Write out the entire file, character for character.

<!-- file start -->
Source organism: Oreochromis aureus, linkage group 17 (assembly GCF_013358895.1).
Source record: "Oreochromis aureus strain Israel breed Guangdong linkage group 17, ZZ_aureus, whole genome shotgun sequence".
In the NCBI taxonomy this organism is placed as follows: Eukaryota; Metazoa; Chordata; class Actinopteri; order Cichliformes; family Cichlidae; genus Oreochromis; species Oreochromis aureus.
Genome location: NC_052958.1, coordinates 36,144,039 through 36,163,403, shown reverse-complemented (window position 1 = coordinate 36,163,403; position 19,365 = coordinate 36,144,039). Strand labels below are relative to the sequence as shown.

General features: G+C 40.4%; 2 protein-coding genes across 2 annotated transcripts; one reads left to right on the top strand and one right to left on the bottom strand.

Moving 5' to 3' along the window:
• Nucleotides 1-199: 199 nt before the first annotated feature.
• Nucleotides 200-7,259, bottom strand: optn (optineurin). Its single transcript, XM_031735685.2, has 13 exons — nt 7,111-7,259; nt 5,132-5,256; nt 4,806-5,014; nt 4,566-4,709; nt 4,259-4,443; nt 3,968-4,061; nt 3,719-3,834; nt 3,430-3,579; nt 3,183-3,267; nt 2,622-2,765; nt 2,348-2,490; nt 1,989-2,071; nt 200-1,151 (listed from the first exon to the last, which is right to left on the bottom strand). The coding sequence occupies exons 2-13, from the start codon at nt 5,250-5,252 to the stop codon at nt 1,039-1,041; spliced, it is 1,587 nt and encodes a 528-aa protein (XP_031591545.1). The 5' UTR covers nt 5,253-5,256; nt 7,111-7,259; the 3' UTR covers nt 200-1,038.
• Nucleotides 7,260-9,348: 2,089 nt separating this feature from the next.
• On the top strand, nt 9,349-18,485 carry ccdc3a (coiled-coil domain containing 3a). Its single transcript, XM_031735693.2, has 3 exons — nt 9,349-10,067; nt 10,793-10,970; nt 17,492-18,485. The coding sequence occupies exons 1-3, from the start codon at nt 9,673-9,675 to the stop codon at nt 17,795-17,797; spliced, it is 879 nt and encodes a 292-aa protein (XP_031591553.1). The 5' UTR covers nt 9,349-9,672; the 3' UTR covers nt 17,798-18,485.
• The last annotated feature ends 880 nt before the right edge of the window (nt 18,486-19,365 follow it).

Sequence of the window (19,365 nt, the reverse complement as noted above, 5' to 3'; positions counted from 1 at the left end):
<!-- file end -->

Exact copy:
Source organism: Oreochromis aureus, linkage group 17 (assembly GCF_013358895.1).
Source record: "Oreochromis aureus strain Israel breed Guangdong linkage group 17, ZZ_aureus, whole genome shotgun sequence".
In the NCBI taxonomy this organism is placed as follows: Eukaryota; Metazoa; Chordata; class Actinopteri; order Cichliformes; family Cichlidae; genus Oreochromis; species Oreochromis aureus.
Genome location: NC_052958.1, coordinates 36,144,039 through 36,163,403, shown reverse-complemented (window position 1 = coordinate 36,163,403; position 19,365 = coordinate 36,144,039). Strand labels below are relative to the sequence as shown.

General features: G+C 40.4%; 2 protein-coding genes across 2 annotated transcripts; one reads left to right on the top strand and one right to left on the bottom strand.

Moving 5' to 3' along the window:
• Nucleotides 1-199: 199 nt before the first annotated feature.
• Nucleotides 200-7,259, bottom strand: optn (optineurin). Its single transcript, XM_031735685.2, has 13 exons — nt 7,111-7,259; nt 5,132-5,256; nt 4,806-5,014; nt 4,566-4,709; nt 4,259-4,443; nt 3,968-4,061; nt 3,719-3,834; nt 3,430-3,579; nt 3,183-3,267; nt 2,622-2,765; nt 2,348-2,490; nt 1,989-2,071; nt 200-1,151 (listed from the first exon to the last, which is right to left on the bottom strand). The coding sequence occupies exons 2-13, from the start codon at nt 5,250-5,252 to the stop codon at nt 1,039-1,041; spliced, it is 1,587 nt and encodes a 528-aa protein (XP_031591545.1). The 5' UTR covers nt 5,253-5,256; nt 7,111-7,259; the 3' UTR covers nt 200-1,038.
• Nucleotides 7,260-9,348: 2,089 nt separating this feature from the next.
• On the top strand, nt 9,349-18,485 carry ccdc3a (coiled-coil domain containing 3a). Its single transcript, XM_031735693.2, has 3 exons — nt 9,349-10,067; nt 10,793-10,970; nt 17,492-18,485. The coding sequence occupies exons 1-3, from the start codon at nt 9,673-9,675 to the stop codon at nt 17,795-17,797; spliced, it is 879 nt and encodes a 292-aa protein (XP_031591553.1). The 5' UTR covers nt 9,349-9,672; the 3' UTR covers nt 17,798-18,485.
• The last annotated feature ends 880 nt before the right edge of the window (nt 18,486-19,365 follow it).

Sequence of the window (19,365 nt, the reverse complement as noted above, 5' to 3'; positions counted from 1 at the left end):